Posts Tagged ‘ASMFC’

ASMFC Report: American Eel Passage Technologies

Saturday, September 14th, 2013

The Atlantic States Marine Fisheries Commission has released a new report entitled: Proceedings of a Workshop on American Eel Passage Technologies.

The report summarizes the findings and recommendations of a July 2011 workshop that brought together over 120 biologists, engineers, and managers from around the world to explore the current state of eel passage at riverine migratory barriers.

The Workshop was funded by the Commission, Massachusetts Division of Marine Fisheries, and NOAA Northeast Regional Office’s Habitat Conservation Restoration Center.

The workshop and its report respond to recent concerns regarding a decline in recruitment of American eels and the need to restore this species to historic habitats by providing passage for both upstream migrant juveniles and downstream migrant adults at riverine barriers, including dams.

Upstream and downstream eel passage require unique technologies and considerations. Unfortunately, traditional upstream fish passage structures, such as fishways and fish lifts, are often ineffective in passing juvenile eels, requiring the development of specialized passage structures for this species.

Although designs for such passage structure options are available and diverse, many biologists, managers, and engineers are unfamiliar with eel pass design and operation, or unaware of the available options. Downstream eel passage is not as well understood as upstream passage and technologies need to be developed and evaluated.

The workshop provided a forum for eel passage experts to share and discuss successful and unsuccessful passage technologies and evaluations from different parts of the world.

General guidelines on the design and operation of upstream eel passage structures are covered in the report and examples with specifications are provided for a variety of budgets and barrier types. Current technologies and experiences with downstream passage were also discussed at the workshop and are highlighted in the report. Research needs and questions identified during the workshop are included to guide next steps in improving both upstream and downstream American eel passage.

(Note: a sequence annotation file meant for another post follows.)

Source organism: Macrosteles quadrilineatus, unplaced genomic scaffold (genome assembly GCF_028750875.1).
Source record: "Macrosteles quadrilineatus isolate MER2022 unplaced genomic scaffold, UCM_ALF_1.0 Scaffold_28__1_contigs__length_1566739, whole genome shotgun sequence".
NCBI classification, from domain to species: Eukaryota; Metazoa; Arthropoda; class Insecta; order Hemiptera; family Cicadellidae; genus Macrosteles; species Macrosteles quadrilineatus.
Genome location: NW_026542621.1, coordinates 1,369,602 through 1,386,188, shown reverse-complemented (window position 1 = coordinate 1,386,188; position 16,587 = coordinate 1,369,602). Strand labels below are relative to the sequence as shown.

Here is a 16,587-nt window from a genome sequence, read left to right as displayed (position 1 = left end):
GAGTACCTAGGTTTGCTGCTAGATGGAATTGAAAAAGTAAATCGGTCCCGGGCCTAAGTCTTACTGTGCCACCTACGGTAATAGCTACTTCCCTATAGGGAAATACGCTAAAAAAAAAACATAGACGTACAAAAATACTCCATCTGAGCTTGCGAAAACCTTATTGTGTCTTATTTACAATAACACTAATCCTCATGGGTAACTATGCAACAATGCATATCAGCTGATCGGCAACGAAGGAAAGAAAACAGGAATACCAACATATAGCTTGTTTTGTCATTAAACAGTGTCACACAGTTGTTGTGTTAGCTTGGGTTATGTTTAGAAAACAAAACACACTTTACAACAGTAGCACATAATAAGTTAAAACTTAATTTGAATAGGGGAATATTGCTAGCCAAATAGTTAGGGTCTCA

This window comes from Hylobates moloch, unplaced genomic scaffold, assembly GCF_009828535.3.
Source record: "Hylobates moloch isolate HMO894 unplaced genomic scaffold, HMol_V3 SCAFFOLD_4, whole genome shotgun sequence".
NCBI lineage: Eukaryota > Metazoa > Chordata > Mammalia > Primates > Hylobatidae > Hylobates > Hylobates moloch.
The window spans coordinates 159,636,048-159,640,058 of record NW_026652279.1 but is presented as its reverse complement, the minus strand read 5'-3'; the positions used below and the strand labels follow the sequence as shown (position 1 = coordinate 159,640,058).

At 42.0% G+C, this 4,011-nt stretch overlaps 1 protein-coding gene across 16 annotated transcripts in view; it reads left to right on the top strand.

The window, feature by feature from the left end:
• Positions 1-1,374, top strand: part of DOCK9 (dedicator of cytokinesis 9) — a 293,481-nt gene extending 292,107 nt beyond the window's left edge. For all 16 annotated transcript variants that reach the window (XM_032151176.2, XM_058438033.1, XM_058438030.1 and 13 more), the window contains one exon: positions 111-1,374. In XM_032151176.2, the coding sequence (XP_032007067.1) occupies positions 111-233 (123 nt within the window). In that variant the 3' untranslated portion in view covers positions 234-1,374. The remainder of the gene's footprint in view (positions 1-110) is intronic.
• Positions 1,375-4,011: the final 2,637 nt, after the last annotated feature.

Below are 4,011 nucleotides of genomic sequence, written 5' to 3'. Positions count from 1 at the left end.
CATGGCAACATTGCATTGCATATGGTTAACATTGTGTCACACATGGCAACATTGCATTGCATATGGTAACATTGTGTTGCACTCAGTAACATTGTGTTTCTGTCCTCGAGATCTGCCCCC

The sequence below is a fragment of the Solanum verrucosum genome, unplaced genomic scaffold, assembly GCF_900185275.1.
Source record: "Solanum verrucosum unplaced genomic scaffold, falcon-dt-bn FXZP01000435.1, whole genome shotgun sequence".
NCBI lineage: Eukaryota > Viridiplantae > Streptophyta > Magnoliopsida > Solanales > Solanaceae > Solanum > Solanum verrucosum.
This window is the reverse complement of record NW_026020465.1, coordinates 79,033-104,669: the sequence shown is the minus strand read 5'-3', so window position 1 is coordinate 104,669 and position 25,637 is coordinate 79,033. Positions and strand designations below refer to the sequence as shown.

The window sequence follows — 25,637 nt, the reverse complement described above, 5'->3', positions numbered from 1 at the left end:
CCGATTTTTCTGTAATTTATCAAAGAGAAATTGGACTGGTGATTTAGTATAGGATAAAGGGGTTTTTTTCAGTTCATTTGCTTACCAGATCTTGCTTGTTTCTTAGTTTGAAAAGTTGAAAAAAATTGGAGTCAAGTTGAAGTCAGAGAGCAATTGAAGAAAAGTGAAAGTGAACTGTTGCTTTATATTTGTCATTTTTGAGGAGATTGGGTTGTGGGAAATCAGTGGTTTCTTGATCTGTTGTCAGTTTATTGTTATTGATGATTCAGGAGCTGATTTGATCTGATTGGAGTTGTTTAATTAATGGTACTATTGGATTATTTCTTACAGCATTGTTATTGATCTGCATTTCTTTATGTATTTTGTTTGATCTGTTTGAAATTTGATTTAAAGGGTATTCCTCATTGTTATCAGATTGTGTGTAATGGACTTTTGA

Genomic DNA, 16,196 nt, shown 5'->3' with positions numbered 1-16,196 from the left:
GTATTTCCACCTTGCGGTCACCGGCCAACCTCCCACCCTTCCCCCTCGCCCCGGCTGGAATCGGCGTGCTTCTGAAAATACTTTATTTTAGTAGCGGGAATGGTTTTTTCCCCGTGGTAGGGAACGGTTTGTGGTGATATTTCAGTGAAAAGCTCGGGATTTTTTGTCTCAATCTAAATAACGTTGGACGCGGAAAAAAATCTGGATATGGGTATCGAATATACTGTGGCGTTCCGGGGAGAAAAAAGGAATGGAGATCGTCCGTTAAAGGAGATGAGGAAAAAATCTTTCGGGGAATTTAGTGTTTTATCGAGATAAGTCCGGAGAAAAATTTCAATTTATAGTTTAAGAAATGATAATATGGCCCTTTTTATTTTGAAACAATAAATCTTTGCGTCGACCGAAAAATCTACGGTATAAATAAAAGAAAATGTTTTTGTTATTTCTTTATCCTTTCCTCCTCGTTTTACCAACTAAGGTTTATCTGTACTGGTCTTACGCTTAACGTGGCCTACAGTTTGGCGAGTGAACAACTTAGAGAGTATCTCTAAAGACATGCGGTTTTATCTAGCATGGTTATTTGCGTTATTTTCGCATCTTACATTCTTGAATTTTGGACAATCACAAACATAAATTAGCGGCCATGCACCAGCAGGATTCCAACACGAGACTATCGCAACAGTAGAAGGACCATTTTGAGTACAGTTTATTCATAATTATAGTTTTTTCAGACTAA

Proceedings of a Workshop on American Eel Passage Technologies can be found at:

http://www.asmfc.org/publications/specialReports/sr90AmericaEelPassageWorkshopReport_July2013.pdf

source: Atlantic States Marine Fisheries Commission

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CBF Weighs in on Atlantic Menhaden Management

Monday, October 22nd, 2012

Chesapeake Bay Foundation (CBF) Hampton Roads Senior Scientist Chris Moore recently issued a statement regarding the Atlantic States Marine Fisheries Commission’s proposed changes to the management of Atlantic menhaden:

“The number of young Atlantic menhaden entering the population each year has been down for nearly 20 years, and the total menhaden population is at its lowest level on record. The last peer-reviewed population estimate showed menhaden are currently overfished and have been for 32 of the past 54 years.

CBF is calling for changes to the Atlantic States Marine Fisheries Commission’s management plan in order to rebuild the menhaden population, including:

- A 25 percent reduction of the menhaden catch as a first step toward eliminating overfishing.

- Achieving the new target fishing mortality rate within five years.

- Allocation of the harvest at a 70:30 split between the industrial fishery and the local bait fisheries to avoid undue harm to local fishermen catching menhaden for bait.

source: Chesapeake Bay Foundation

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MD, VA to Hold Hearings on Striped Bass Draft Addendum II

Friday, July 2nd, 2010